Where can you get this   amazing book?

   Buy it on     Amazon.com

  Buy it on    Barnes and Noble

If you order from a bookstore, the U.S.   publisher is The Writers' Collective.   Give the store this number:  
ISBN 978-1-59411-015-3

Price: $16.95

Pages: 294, includes full index and learning guides for parents and teachers

Contact the distributor directly to order  by credit card at 1-800-497-0037
(for North America only)
Email (from anywhere)

Turning It Around: Causes and Cures for Today's Epidemic Social Problems is available by ordering from your local bookstore or by ordering from the major online bookstores.

An ebook version that may be read on any computer or hand-held device [.EXE or PDF] is available for US $10. Click Contact button to get it now.
























































































































Typical social (community    and personal) problems    addressed by TIA:
violence, drug abuse, alcoholism, other addictions, road rage, office rage, bullying, homelessness, teenage rebellion, thrill-seeking and depression, major crime, even illiteracy, high divorce rates and personal problems that lead to neuroses, bankruptcy or emotional breakdowns.



 Copyright 2003-2012 BillAllin.com          All Rights Reserved


              INSIDE THE BOOK

Chapter Three:
Social Problems Affect Everyone

Social problems affect you, me, everybody. Our primary focus through the book will be problems over which we believe we have no control. We all suffer from them without knowing what to do about them. We talk about them in lunchrooms, after church, on the Internet and at social gatherings. Television news programs, magazines and newspapers are full of them. We shake our heads, sympathize with each other, feel a little more uncomfortable with each exposure.

Problems are a way of life with us. We know the effects and costs of personal problems. They have a way of resolving themselves over time. Our personal problems mostly affect us and maybe a few others close to us. Social problems ring in at a different level. They rage through our communities, out of control because we believe their causes can't be addressed or even touched by us. They seem to be a necessary evil of modern life in cities.

How can we recognize a social problem? After all, we endure all problems personally. Social problems are shared among many people, not just a few. They usually involve anti-social behaviour. But not always, since the perpetrators do not necessarily think they are doing anything wrong.. They affect strangers as well as friends and family.

Our society pays to have social workers, police and other government employees deal with those involved with social problems. Yet the problems persist. Either these people are incompetent in every city of the world or we are approaching the problems the wrong way. So we pay to take ourselves down the same dead end roads year after year.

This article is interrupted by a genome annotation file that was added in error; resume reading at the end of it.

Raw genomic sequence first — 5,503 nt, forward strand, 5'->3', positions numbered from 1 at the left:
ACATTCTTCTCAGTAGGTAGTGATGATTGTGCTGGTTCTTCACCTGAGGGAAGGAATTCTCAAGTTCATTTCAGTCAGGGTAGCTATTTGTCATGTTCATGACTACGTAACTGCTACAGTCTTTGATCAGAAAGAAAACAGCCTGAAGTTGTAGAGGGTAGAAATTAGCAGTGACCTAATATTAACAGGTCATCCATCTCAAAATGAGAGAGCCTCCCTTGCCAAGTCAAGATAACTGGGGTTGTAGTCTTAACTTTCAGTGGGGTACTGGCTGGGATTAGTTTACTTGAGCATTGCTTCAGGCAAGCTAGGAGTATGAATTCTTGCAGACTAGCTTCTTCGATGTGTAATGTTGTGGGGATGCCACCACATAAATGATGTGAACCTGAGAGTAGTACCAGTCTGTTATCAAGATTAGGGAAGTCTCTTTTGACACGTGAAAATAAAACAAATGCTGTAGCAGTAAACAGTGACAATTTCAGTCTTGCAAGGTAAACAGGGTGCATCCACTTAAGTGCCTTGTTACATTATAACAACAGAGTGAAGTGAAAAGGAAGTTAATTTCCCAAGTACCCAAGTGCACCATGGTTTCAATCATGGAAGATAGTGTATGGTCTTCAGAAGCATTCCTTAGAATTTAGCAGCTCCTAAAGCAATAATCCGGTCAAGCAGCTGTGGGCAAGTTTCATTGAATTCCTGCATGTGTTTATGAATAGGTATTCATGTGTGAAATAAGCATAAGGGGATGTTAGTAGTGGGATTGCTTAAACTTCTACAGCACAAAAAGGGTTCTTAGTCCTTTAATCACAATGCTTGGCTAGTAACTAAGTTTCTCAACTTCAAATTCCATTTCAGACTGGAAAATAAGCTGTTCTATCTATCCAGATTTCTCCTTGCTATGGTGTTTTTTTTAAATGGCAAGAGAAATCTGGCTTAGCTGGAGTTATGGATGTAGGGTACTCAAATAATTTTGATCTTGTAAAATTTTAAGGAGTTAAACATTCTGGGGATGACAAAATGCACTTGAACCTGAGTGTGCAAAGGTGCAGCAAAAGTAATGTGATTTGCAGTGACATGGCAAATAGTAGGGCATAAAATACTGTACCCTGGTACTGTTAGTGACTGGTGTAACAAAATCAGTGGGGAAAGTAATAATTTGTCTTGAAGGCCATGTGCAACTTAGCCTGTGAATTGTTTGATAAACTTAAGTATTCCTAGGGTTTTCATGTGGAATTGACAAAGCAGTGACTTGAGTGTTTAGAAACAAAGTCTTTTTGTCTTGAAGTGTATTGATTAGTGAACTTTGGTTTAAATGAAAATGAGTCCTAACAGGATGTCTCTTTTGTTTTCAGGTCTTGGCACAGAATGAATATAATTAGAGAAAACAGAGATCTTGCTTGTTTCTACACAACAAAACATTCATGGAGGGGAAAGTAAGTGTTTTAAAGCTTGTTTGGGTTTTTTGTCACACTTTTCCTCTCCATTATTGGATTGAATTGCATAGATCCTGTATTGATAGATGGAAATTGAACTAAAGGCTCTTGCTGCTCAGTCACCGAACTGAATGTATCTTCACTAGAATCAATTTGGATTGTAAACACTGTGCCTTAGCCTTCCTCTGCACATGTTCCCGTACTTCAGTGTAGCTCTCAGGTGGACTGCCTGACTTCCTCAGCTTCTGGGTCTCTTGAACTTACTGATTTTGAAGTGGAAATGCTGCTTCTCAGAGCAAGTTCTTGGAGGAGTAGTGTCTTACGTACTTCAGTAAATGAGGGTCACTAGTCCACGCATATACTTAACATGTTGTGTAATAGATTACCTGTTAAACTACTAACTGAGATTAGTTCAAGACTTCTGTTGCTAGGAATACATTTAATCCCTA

If you find yourself on a dead end road that will not take you where you want to go, change course and find a different route. Finding that different route is the second step for this book. The first is to convince you that a new course is needed.

A social problem affects people directly and indirectly. An indirect effect would be fear or concern that is generated among members of a community over a particular problem they have in common. In a sense, you could say that "a personal problem is what I have" and "a social problem is what others have that affects me, even if I don't know the individuals involved."

For example, a divorce touches the lives of several people, most of whom know each other. A divorce rate around fifty percent is a social problem because it not only affects the individuals involved, but it has an impact on others. For example, school classes have trouble celebrating Mother's Day or Father's Day because some children lack a parent in their lives. Children may also lack the influence of one parent or gender role model in his or her life. This can affect their behaviour in class, which in turn impacts on the rest of the class.

One of the ways in which we teach children respect and admiration for their parents is through activities relating to Mother's Day and Father's Day. When the celebrations in classrooms stops for reasons of political correctness, the teaching of respect and admiration for parents on those occasions stops too. The teaching moment disappears. School curriculum provides little room for these values to be replaced.

Some formerly common celebrations within schools, including Christmas, must be omitted entirely because we fear that some kids will find them unhappy occasions or be unable to participate. Although we eliminate Christmas trees and carols, the lessons of goodwill, of caring for others, of helping and sharing, of giving, disappear. Replacement teaching situations simply do not happen.

A high divorce rate affects the topics of television programs and stage plays, fiction and nonfiction books and even creates the need for support groups and sometimes intervention by civil authorities who should otherwise not be involved in family affairs. Divorce, as a social factor, affects our lives whether or not we are directly involved.

If you are homeless, you have a personal problem. But homeless people collectively form a social problem. We believe that all people should have food to eat, shelter from the weather and clothing to wear. They need support from strangers because they cannot manage these on their own. Homeless people, for the most part, are unable to provide for themselves the basic needs of life. At least not in a socially acceptable manner.

Illiteracy, even functional illiteracy where people can read but they have trouble understanding and acting on the written documents that affect their lives, is a social problem because our businesses slow to accommodate employees who cannot keep up with the pace. Our health care system is plugged with people who suffer from stress they are unable to knowingly attribute to their own inability to cope with what they have read, either in their jobs or at home.

Speeding on residential roads and highways has become a social problem because people die or are injured in accidents. No one has a good explanation of why drivers greatly exceed the speed limit. Some of it involves thrill-seeking and risk-taking. A high-speed, high-stress lifestyle explains other examples. Some believe that speeding has become a social norm, acceptable to most drivers but frowned upon by police who need to fill the public coffers with fines.

Street gangs don't directly affect the lives of most of us. But they become social problems when their activities become violent or they sell illegal materials, behaviours that create fear among strangers to them because people worry that they might become the next victims. Repeated emphasis of these activities by the media causes fear, apprehension, even neuroses among citizens not otherwise involved.

Organized crime exists as a social problem mostly because participation in their activities is a moral issue. Even having to deal with such people in an official capacity is considered socially unpleasant.